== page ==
Category Management has been a buzzword in procurement for at least the past decade, and a heuristic for thinking about the fundamental process of establishing a baseline (or Current State Analysis) in the strategic sourcing cycle. “Defining the category” is often listed alongside “Stakeholder engagement” in courses on best practices in strategic sourcing, and category managers have been elevated to refine and optimize buying patterns within their particular fiefdoms of spend.

Not for much longer, according to this executive. Category management has run its course, and while “defining the baseline” will remain a fundamental of sourcing cycles, the role of “category manager” will give way to savvy business strategists who will behave more like internal management consultants than transactional sourcing managers. Think about it: anyone who has had a consultant from Deloitte or AT Kearney can come in and save them millions just by looking through their contracts hates the idea that as soon as that person leaves they’ll once more begin leaving money on the table. Strategic procurement roles will become a powerful internal function at top orgs, who will incorporate regular audits to continuously improve their sourcing over time.

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Value Beyond Price & Cloning Success Across A Procurement Organization

The difference between the best and the rest is a subject of perpetual fascination for keen students of procurement leadership. Xeeva, a procurement software company, has as its tagline “Clone your best buyer”, and that sentiment resonates strongly in the C-suite. If only we could clone our best buyer, our best vendor, and never have to look at another spreadsheet again — what would our organization be able to spend its time optimizing?

Again, this executive had an answer. Procurement will drive solution discovery and change management, he said, and effective solution discovery means using new metrics.

Instead of benchmarking the success of a bid based on pure savings (a cost reduction as compared to a three year baseline), to thinking the way that markets think: return on investment.

Practically speaking, this means that if a solution has a return on investment through labor-saving automation, through using less electricity or less water or less solid waste or less toxins or less risk to the enterprise’s brand or business operations, then it will become procurement’s job to measure, manage and optimize sourcing projects based on those metrics.

The buzzwordy heuristic is Total Cost of Ownership (TCO), and it’s an idea in folk wisdom that’s older than dirt. Don’t be penny wise and pound foolish. One way or another, the enterprise usually gets what procurement pays for.

As Bloomberg and numerous other impact investment groups move to integrate more procurement data into 10K reports that affect the appetite of investors for buying the stock of publicly-traded companies, these high-impact metrics will become decisive kingmakers. And as leading organizations anticipate a world where purchase orders generate themselves, send themselves, match themselves and approve themselves based on definable rule-based processes, the far more rewarding work of business strategy will become procurement’s bread and butter.

Once measured, evaluated and verified, an emergent best practice can quickly be disseminated across a procurement organization through dynamic process templates, visualizing all the data associated with a sourcing cycle for executives in one place. The opportunities for business to tap into a world of efficiencies by leveraging procurement for greater competitive advantage are growing increasingly tangible. But without Total Cost of Ownership metrics baked into the everyday processes of contract negotiating, vendor management and performance forecasting, these outcomes are difficult to measure and impossible to manage. That, the executive finished, will be the task of procurement leaders for the next ten years: value beyond savings.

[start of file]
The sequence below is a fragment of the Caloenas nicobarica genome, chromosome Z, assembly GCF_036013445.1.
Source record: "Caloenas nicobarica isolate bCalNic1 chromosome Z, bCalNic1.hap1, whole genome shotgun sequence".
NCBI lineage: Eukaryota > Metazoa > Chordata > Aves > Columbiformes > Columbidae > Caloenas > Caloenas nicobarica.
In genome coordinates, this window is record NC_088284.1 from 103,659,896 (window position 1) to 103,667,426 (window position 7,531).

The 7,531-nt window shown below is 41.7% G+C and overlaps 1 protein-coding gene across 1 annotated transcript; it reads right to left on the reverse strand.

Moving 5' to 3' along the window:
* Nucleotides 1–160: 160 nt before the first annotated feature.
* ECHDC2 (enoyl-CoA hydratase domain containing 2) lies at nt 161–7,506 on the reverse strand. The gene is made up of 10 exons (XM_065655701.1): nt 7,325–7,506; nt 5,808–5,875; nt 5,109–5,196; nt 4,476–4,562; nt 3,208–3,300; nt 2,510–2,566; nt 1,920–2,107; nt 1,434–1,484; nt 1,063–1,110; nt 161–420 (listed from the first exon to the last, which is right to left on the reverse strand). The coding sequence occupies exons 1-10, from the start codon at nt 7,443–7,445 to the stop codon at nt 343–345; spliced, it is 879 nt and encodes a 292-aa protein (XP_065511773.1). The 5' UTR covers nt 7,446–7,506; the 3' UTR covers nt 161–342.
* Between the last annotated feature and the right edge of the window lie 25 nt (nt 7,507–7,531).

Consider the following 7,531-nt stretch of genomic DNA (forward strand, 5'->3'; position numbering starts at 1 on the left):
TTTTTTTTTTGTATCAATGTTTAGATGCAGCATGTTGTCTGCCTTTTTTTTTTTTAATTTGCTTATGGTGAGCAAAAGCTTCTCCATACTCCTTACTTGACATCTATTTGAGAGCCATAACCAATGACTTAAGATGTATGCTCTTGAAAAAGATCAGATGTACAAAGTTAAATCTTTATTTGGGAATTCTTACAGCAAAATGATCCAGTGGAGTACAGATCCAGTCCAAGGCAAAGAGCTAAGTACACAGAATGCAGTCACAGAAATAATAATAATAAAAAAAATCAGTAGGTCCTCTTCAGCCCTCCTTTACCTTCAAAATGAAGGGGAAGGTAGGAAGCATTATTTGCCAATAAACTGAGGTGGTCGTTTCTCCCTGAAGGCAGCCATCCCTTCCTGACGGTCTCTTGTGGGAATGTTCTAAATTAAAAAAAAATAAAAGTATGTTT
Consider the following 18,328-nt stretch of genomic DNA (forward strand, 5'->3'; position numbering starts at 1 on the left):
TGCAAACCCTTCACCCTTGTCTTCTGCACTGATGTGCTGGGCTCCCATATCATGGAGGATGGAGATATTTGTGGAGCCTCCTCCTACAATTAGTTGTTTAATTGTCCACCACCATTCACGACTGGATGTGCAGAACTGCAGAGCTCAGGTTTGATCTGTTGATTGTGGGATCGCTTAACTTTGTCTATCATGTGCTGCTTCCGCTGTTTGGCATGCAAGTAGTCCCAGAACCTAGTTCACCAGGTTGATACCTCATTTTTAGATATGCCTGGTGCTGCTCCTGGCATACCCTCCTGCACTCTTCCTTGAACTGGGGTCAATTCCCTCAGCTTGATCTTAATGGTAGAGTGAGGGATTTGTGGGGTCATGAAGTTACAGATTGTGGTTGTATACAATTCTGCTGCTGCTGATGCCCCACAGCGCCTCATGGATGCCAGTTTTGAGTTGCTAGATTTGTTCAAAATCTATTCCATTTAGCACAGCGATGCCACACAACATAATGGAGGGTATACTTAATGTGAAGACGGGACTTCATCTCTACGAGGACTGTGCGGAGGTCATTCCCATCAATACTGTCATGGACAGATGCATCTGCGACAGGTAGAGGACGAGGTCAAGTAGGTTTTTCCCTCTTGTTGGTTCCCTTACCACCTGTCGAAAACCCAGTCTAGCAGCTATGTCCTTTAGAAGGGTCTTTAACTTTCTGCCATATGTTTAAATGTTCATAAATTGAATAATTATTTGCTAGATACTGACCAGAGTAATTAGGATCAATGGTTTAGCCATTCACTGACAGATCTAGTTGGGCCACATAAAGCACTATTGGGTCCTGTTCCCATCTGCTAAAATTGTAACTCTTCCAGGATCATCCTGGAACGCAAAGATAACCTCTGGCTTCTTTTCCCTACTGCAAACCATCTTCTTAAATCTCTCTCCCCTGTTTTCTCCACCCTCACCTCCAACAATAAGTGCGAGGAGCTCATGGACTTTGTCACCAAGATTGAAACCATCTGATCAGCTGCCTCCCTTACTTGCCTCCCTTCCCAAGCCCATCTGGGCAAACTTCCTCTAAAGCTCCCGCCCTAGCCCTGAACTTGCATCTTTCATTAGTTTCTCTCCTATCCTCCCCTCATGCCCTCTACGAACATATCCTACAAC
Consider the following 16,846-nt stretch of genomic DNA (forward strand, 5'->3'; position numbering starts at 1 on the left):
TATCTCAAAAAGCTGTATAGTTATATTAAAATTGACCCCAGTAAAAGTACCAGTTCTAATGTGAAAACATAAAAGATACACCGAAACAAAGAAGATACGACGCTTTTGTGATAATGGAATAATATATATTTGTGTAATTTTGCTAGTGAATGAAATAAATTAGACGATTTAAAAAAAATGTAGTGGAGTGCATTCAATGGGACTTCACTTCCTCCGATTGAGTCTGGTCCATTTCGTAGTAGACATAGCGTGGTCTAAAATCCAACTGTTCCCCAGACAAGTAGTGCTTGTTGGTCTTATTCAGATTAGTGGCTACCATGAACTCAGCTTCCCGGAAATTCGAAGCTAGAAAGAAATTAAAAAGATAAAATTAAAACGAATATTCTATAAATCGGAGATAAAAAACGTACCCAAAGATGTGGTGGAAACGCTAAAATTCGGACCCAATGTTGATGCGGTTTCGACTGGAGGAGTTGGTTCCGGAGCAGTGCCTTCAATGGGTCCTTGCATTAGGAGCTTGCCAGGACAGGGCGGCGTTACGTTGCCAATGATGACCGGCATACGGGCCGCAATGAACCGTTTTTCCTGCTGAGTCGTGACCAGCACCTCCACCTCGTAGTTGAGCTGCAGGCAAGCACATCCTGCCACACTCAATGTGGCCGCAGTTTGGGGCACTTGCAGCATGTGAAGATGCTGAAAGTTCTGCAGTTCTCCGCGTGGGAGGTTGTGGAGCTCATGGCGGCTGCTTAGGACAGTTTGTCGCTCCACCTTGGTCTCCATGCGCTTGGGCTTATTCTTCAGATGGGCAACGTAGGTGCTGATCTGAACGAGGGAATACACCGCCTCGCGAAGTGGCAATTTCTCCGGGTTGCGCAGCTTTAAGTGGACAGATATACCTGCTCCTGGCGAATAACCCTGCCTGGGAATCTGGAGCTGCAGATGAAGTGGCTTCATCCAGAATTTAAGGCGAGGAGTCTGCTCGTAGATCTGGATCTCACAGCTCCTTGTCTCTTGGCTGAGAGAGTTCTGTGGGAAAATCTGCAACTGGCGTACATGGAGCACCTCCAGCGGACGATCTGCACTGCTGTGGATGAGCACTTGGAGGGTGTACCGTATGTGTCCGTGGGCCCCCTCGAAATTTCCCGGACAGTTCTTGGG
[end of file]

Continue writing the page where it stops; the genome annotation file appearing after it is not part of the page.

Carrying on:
Intro: What is Combinatorial Bidding?

Hello, and welcome to Bid Ops Insights, a blog about business strategy for procurement, and the relationship between strategy and combinatorial bidding.

The name sounds scary, but combinatorial bidding is simply the idea that when buyers awards a contract to a vendor, they typically use a process that involves multiple phases to evaluate multiple vendors on multiple criteria.

Technical specifications, price, value, geographical location, quantity and vendor presentations usually play a role in the award decision, but there are often oddball considerations based on the category, and some criteria will apply to certain classes of vendors and not others (for example, localization or vendor diversity preferences).

Today, in many organizations, buyers struggle to analyze those different criteria in order to reach an award decision.

This schema — relating selection criteria to produce a sourcing outcome — is what drives the process of ‘*combinatorial bidding.’

At Bid Ops, we would argue that all bidding is combinatorial bidding. Even the simplest RFP places inherent non-price limitations on the pool of responsive vendors. Paperwork itself (e.g. the RFP itself) is an intrinsic limitation -- if a vendor doesn't have time to read a long document, they simply will not respond. This demonstrates that even the simplest RFP is a qualifying process that selects for a smaller segment of the market than would otherwise be available.  

By using software to reduce inherent limitations, masters of combinatorial bidding processes can create a "supply funnel", in much the same way that salespeople use a funnel-based approach to drive growth. That's what this blog is about, effective techniques to get the most out of your bids using design thinking, automation and artificial intelligence.

By learning to think explicitly about how a procurement process produces inherent limitations and selection criteria for the winner, we are opening a conversation about how procurement can lead from within the enterprise: on improving margins, innovation and inclusion.

These posts are not intended for a technical audience, and we welcome contributions from a diverse range of readers in the procurement, sourcing, technology and organizational & business process design community.

Our goal is to channel suggestions to transform bid processes into a race to the best, and transform procurement processes from a bottleneck into an engine for enterprise value.